by Aimee Devaris
A single rogue wave can wreak havoc on even the sturdiest vessels, and our maritime history is littered with the lore and legend of these sea monsters. In 1942, the Queen Mary was struck by a mountainous wave that rolled her over. Fortunately, the ship righted herself and continued on to England. In 1965, the U.S.S. Pittsburgh lost 90 feet of her bow to a rogue wave in the North Pacific. In 1966, while crossing from Lisbon to New York, the S.S. Michelangelo was stuck by an 80 foot wave that tore 30 feet of bulwark off, smashing it into the bridge and first class rooms. Every year, major ocean vessels suffer structural damage while traveling south along the standard route from the Middle East to the United States or Europe.
Because the rogue wave phenomenon is so fleeting, it is difficult to document for study and analysis. But there are several possible causes for its development which are well accepted among oceanographers and meteorologists. The most common explanation for its random occurrence is constructive interference, or the coincidence of several different wave trains meeting at the same time. In this way, the crests of the waves may be superimposed so that an extremely amplified wave results. Waves generated this way are typically short-lived since the wave trains separate as they continue to move on.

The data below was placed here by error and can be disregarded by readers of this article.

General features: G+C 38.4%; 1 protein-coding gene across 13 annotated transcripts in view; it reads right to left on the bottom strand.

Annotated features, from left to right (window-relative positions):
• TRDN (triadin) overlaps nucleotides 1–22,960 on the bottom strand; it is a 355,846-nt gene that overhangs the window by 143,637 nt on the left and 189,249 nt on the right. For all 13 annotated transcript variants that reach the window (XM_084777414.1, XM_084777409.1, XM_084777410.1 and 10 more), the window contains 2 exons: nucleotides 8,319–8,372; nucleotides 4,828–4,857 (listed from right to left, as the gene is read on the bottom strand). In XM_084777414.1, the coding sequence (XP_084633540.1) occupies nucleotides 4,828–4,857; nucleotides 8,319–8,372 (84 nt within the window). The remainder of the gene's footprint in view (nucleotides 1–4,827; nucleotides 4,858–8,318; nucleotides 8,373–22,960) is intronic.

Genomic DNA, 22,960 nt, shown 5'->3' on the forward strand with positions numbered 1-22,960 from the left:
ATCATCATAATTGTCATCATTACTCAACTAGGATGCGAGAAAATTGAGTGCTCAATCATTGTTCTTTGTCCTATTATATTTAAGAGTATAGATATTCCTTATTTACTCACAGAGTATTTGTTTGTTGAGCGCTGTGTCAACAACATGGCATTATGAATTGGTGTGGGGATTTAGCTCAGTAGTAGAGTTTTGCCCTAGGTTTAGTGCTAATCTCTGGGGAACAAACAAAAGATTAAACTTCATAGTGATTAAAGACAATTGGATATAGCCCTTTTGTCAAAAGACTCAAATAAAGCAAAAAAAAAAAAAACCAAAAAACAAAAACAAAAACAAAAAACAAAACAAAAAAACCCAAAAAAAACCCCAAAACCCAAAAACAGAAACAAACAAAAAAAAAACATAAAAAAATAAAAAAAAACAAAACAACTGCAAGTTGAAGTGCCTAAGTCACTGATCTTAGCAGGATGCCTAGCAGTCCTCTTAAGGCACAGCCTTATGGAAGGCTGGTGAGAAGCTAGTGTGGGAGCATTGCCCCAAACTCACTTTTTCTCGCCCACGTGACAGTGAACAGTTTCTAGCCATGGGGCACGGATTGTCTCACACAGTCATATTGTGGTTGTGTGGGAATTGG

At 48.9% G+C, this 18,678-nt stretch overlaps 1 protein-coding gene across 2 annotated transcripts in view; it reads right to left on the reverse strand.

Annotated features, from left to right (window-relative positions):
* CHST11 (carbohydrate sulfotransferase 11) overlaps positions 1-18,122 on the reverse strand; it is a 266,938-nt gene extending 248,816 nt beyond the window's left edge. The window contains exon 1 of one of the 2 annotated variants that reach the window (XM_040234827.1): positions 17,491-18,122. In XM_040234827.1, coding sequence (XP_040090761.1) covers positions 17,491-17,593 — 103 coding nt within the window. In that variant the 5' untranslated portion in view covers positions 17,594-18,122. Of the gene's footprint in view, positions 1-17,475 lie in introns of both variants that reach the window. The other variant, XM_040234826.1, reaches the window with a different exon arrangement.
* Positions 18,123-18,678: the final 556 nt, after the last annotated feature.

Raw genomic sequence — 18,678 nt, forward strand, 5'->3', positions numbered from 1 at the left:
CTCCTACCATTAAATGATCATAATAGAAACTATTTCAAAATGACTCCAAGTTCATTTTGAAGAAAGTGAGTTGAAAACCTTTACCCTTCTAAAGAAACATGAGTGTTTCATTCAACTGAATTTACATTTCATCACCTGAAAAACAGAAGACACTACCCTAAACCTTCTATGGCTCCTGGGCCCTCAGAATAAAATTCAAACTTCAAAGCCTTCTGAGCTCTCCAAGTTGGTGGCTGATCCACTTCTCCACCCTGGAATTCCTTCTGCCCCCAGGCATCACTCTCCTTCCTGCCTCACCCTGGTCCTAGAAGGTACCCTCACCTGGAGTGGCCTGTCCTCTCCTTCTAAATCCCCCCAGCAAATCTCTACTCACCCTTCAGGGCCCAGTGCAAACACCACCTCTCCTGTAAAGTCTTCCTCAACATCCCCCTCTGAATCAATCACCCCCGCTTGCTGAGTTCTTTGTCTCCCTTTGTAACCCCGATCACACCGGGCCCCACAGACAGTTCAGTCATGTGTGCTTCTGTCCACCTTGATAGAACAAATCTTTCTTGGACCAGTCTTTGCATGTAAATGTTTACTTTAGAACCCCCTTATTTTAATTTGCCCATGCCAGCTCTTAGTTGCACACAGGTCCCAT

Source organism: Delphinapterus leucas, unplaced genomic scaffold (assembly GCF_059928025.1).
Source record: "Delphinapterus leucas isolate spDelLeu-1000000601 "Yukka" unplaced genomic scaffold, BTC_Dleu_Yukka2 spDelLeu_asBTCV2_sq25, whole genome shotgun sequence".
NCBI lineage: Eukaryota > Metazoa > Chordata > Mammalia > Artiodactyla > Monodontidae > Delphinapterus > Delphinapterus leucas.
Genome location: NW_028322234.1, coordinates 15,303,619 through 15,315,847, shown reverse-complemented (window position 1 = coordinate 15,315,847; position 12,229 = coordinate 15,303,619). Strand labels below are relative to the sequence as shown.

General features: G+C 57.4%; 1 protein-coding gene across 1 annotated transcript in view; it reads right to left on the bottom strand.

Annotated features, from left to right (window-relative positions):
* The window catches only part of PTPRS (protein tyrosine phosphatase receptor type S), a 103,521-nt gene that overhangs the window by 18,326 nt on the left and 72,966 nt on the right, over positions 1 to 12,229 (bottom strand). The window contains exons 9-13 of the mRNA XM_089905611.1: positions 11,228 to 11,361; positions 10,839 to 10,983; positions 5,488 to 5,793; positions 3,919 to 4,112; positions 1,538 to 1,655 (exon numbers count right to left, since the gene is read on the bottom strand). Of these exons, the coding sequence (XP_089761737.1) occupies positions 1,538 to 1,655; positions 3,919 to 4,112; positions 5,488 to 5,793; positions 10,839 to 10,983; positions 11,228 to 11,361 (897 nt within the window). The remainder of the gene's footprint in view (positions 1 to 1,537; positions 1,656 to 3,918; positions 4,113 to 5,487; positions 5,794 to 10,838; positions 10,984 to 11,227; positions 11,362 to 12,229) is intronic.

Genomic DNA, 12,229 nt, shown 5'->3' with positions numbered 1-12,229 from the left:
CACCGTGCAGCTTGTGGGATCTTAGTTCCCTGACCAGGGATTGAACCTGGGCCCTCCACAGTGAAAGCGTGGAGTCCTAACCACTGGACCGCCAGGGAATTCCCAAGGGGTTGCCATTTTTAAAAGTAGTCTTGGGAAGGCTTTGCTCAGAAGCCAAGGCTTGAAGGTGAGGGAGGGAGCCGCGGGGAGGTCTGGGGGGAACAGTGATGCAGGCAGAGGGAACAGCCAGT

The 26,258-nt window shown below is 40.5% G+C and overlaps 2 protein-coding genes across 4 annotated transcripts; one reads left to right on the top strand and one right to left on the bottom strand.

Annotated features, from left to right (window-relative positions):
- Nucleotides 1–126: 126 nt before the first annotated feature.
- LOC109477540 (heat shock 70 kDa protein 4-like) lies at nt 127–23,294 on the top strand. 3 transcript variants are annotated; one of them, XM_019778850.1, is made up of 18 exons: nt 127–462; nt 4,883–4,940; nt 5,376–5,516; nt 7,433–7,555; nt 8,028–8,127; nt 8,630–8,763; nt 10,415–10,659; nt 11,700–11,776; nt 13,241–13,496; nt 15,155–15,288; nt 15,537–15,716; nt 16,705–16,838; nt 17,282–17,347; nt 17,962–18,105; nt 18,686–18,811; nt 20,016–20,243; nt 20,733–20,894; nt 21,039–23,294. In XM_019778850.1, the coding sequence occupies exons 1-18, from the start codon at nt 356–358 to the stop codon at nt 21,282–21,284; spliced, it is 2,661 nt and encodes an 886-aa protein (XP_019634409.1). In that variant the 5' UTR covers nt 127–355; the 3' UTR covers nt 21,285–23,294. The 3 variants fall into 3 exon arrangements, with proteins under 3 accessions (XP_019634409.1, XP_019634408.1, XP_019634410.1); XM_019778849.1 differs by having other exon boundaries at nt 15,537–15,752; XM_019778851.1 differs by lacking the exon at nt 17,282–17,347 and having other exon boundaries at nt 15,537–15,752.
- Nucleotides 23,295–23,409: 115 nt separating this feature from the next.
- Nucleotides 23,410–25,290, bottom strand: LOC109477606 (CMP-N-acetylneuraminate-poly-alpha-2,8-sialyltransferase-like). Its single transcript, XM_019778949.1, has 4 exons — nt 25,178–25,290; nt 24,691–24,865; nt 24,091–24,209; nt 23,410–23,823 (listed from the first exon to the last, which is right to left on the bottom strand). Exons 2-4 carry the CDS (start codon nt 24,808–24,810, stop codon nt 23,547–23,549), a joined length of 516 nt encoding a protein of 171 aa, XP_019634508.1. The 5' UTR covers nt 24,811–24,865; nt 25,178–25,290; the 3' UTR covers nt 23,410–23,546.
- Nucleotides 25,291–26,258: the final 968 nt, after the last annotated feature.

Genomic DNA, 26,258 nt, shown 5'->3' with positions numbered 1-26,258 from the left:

Rogue waves may also result from the focusing of wave energy by ocean currents, such as the Gulf Stream or the Kuroshio Current. When storm forced waves or a steady ocean swell runs against a strong ocean current, unusually high waves may develop. Waves generated this way tend to be longer lived and may be very steep as the wave frequency is shortened by the current interaction.
Mariners who have experienced rogue waves often say the trough is far more sinister than the crest. Where the troughs of several wave trains coincide, the effect has been described as an "enormous hole" developing in the sea. When a ship's bow falls unexpectedly into a rogue trough, its momentum and the force of gravity can drive it downward so steeply it cannot rise over the next crest.
Rogue waves are predictable only in the sense that they are a normal part of the wave spectrum. Sea state is commonly reported in terms of significant wave height, defined as the average of the one third-highest waves. The probability of encountering a wave which is at least twice the significant height is about 1 in 1000. Certainly uncommon, but far from impossible.
Note: Aimee Devaris is a Public & Marine Program Manager with the National Weather Service in Anchorage, AK.